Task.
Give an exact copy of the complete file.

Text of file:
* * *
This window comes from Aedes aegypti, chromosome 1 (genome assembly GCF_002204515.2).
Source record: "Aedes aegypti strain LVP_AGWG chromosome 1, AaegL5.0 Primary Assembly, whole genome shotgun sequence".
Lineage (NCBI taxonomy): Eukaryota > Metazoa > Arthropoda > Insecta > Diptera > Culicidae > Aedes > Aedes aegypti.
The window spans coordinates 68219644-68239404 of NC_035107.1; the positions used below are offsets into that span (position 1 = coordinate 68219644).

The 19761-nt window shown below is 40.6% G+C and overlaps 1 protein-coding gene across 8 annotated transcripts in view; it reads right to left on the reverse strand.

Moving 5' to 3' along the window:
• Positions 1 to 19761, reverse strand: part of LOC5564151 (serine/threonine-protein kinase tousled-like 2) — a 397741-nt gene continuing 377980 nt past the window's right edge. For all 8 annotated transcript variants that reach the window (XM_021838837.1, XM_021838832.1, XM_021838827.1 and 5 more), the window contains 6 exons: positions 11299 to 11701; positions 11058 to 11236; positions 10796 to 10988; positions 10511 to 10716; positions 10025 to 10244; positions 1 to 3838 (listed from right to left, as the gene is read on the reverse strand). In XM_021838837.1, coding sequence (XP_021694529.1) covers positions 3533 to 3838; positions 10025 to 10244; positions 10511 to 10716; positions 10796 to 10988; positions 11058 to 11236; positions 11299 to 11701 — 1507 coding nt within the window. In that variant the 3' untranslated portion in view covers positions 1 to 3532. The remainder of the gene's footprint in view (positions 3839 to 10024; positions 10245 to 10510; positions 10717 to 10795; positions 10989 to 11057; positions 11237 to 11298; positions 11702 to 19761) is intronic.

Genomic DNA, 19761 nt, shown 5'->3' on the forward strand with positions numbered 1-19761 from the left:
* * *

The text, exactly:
This window comes from Aedes aegypti, chromosome 1 (genome assembly GCF_002204515.2).
Source record: "Aedes aegypti strain LVP_AGWG chromosome 1, AaegL5.0 Primary Assembly, whole genome shotgun sequence".
Lineage (NCBI taxonomy): Eukaryota > Metazoa > Arthropoda > Insecta > Diptera > Culicidae > Aedes > Aedes aegypti.
The window spans coordinates 68219644-68239404 of NC_035107.1; the positions used below are offsets into that span (position 1 = coordinate 68219644).

The 19761-nt window shown below is 40.6% G+C and overlaps 1 protein-coding gene across 8 annotated transcripts in view; it reads right to left on the reverse strand.

Moving 5' to 3' along the window:
• Positions 1 to 19761, reverse strand: part of LOC5564151 (serine/threonine-protein kinase tousled-like 2) — a 397741-nt gene continuing 377980 nt past the window's right edge. For all 8 annotated transcript variants that reach the window (XM_021838837.1, XM_021838832.1, XM_021838827.1 and 5 more), the window contains 6 exons: positions 11299 to 11701; positions 11058 to 11236; positions 10796 to 10988; positions 10511 to 10716; positions 10025 to 10244; positions 1 to 3838 (listed from right to left, as the gene is read on the reverse strand). In XM_021838837.1, coding sequence (XP_021694529.1) covers positions 3533 to 3838; positions 10025 to 10244; positions 10511 to 10716; positions 10796 to 10988; positions 11058 to 11236; positions 11299 to 11701 — 1507 coding nt within the window. In that variant the 3' untranslated portion in view covers positions 1 to 3532. The remainder of the gene's footprint in view (positions 3839 to 10024; positions 10245 to 10510; positions 10717 to 10795; positions 10989 to 11057; positions 11237 to 11298; positions 11702 to 19761) is intronic.

Genomic DNA, 19761 nt, shown 5'->3' on the forward strand with positions numbered 1-19761 from the left: